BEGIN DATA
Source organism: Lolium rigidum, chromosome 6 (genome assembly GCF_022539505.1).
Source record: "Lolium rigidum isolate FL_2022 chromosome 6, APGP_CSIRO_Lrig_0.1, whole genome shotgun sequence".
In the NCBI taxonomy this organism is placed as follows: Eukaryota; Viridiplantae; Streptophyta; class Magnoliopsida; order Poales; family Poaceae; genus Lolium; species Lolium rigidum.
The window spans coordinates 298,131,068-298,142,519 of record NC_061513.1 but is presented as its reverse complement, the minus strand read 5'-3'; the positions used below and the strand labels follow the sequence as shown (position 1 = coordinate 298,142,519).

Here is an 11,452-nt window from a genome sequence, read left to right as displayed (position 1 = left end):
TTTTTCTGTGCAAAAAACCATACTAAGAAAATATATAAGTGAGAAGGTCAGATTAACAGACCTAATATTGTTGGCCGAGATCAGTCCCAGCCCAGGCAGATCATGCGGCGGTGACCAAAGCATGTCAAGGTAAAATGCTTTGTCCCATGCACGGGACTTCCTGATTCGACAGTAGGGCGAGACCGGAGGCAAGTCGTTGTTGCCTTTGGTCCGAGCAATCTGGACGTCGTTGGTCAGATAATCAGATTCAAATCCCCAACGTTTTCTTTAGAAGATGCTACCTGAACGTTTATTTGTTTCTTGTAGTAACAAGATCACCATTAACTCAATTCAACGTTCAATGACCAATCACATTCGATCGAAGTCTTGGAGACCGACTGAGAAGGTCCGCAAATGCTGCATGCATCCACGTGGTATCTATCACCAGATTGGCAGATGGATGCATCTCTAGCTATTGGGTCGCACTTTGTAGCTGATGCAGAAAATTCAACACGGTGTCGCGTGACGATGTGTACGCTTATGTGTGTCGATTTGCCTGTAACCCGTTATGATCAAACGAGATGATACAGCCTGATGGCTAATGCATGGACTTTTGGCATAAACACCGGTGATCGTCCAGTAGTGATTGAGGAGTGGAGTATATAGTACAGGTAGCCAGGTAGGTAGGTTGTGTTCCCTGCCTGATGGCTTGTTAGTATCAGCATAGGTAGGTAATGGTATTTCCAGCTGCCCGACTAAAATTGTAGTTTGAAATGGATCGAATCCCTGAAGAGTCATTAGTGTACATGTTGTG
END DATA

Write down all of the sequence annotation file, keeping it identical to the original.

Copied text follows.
Source organism: Lolium rigidum, chromosome 6 (genome assembly GCF_022539505.1).
Source record: "Lolium rigidum isolate FL_2022 chromosome 6, APGP_CSIRO_Lrig_0.1, whole genome shotgun sequence".
In the NCBI taxonomy this organism is placed as follows: Eukaryota; Viridiplantae; Streptophyta; class Magnoliopsida; order Poales; family Poaceae; genus Lolium; species Lolium rigidum.
The window spans coordinates 298,131,068-298,142,519 of record NC_061513.1 but is presented as its reverse complement, the minus strand read 5'-3'; the positions used below and the strand labels follow the sequence as shown (position 1 = coordinate 298,142,519).

Here is an 11,452-nt window from a genome sequence, read left to right as displayed (position 1 = left end):
TTTTTCTGTGCAAAAAACCATACTAAGAAAATATATAAGTGAGAAGGTCAGATTAACAGACCTAATATTGTTGGCCGAGATCAGTCCCAGCCCAGGCAGATCATGCGGCGGTGACCAAAGCATGTCAAGGTAAAATGCTTTGTCCCATGCACGGGACTTCCTGATTCGACAGTAGGGCGAGACCGGAGGCAAGTCGTTGTTGCCTTTGGTCCGAGCAATCTGGACGTCGTTGGTCAGATAATCAGATTCAAATCCCCAACGTTTTCTTTAGAAGATGCTACCTGAACGTTTATTTGTTTCTTGTAGTAACAAGATCACCATTAACTCAATTCAACGTTCAATGACCAATCACATTCGATCGAAGTCTTGGAGACCGACTGAGAAGGTCCGCAAATGCTGCATGCATCCACGTGGTATCTATCACCAGATTGGCAGATGGATGCATCTCTAGCTATTGGGTCGCACTTTGTAGCTGATGCAGAAAATTCAACACGGTGTCGCGTGACGATGTGTACGCTTATGTGTGTCGATTTGCCTGTAACCCGTTATGATCAAACGAGATGATACAGCCTGATGGCTAATGCATGGACTTTTGGCATAAACACCGGTGATCGTCCAGTAGTGATTGAGGAGTGGAGTATATAGTACAGGTAGCCAGGTAGGTAGGTTGTGTTCCCTGCCTGATGGCTTGTTAGTATCAGCATAGGTAGGTAATGGTATTTCCAGCTGCCCGACTAAAATTGTAGTTTGAAATGGATCGAATCCCTGAAGAGTCATTAGTGTACATGTTGTG